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Bird Watching

American Goldfinch / Ellis Burkhardt © More than 400 species of birds have been documented in Brazoria County, with many of these found on the Texas Mid-coast refuges. Designated an Internationally Significant Shorebird Site by the Western Hemisphere Shorebird Reserve Network, San Bernard National Wildlife Refuge is a must-see for any birder interested in shorebirds, waterbirds and nearctic-neotropical migrants.

Dowitchers, dunlins, lesser yellowlegs, semipalmated and western sandpipers can best be seen in the spring between mid-March and mid-May and in the fall between July and September. Twenty-four species of ducks and four species of geese winter on the refuge and can be seen October through March. Sandhill cranes are found in large numbers among the managed wetlands including Rail Pond, Mocassin Pond and the Wolfweed Wetlands during winter months as well. During spring and fall, with the greatest concentrations occurring during the months of April and May, birders may view dozens of species of migrating songbirds within just a couple of hours as the birds move through the area. Fall migrations are not as concentrated but offer excellent birding opportunities as well.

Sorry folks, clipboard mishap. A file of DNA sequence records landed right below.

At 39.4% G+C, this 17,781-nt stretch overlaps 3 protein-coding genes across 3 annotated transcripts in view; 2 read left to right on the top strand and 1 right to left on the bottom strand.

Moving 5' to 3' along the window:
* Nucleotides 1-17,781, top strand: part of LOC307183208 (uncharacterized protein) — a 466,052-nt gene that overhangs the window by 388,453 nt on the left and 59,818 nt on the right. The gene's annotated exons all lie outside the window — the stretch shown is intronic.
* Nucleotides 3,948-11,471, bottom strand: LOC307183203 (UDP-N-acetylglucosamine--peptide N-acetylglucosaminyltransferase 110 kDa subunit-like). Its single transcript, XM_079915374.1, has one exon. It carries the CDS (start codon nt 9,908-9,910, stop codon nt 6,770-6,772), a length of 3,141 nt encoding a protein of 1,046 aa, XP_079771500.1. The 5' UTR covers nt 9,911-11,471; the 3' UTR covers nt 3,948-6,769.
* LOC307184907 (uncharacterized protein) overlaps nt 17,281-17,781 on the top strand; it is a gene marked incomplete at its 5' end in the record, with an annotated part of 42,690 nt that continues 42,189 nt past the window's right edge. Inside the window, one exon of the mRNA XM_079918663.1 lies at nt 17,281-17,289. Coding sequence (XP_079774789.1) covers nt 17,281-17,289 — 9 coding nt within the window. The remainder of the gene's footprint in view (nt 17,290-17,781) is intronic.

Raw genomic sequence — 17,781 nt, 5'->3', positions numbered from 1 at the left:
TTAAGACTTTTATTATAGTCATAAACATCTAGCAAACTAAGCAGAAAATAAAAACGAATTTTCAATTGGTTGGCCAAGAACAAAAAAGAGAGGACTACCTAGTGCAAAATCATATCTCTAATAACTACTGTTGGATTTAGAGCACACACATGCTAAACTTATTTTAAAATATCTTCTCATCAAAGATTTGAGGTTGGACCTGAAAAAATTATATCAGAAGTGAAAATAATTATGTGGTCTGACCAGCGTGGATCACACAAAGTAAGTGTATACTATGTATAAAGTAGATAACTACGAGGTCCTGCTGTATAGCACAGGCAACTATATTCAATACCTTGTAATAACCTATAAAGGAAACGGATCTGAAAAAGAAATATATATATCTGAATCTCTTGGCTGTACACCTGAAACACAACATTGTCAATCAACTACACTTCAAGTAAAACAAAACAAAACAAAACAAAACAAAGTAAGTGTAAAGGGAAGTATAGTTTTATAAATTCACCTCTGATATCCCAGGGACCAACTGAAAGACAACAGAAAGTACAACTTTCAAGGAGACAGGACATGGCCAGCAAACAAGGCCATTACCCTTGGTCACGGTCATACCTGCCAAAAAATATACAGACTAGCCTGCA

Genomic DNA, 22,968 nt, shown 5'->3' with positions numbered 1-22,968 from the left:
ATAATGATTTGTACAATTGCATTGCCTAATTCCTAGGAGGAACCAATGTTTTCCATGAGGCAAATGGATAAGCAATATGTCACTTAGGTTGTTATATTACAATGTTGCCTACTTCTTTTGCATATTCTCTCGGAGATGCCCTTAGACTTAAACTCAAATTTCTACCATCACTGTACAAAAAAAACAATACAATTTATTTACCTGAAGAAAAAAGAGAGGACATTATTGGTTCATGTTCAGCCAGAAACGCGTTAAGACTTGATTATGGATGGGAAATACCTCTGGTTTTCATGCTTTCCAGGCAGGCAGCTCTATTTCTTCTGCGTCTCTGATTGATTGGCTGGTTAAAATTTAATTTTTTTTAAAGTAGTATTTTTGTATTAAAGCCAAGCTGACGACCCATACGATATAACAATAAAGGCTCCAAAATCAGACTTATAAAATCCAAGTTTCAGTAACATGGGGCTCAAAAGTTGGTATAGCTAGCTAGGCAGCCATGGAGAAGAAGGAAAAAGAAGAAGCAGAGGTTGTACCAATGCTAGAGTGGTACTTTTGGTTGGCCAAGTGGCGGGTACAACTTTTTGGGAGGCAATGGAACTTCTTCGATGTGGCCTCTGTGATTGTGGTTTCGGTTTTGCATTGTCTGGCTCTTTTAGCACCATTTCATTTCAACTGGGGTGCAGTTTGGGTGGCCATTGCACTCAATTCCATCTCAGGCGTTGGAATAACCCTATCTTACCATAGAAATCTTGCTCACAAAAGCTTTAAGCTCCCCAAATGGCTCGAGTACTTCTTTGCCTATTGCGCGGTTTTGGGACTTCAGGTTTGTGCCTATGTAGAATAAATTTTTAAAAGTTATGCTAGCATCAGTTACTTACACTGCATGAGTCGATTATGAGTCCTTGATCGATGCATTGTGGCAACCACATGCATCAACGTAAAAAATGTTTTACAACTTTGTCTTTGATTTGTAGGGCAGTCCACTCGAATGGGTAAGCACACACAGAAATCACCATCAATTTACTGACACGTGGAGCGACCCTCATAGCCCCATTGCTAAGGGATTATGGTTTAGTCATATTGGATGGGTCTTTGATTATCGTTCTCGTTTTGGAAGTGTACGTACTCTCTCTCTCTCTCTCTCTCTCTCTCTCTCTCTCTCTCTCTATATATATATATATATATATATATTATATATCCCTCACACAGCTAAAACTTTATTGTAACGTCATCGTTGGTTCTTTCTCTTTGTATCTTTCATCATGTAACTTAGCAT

Wading Birds
Most wading bird species can be seen year-round, with larger concentrations and more diversity fall through spring. Herons, ibis, sandpipers, stilts, and other wading and shorebirds are common. Several uncommon marsh and water birds such as roseate spoonbills, reddish egrets, white-faced ibis, wood storks and American bitterns are found on the refuge during the year.

In fall, the raptor population skyrockets at San Bernard, with merlins, white-tailed hawks, Northern harriers, red-tail and broad-wing hawks. American kestrels and peregrine falcons can occupy trees, snags, and fence posts. The refuge supports Mississippi kites, crested caracaras, Harris’s hawks, and bald eagles throughout the year. 
Page Photo Credits — American Goldfinch / Ellis Burkhardt ©
Last Updated: Oct 17, 2013
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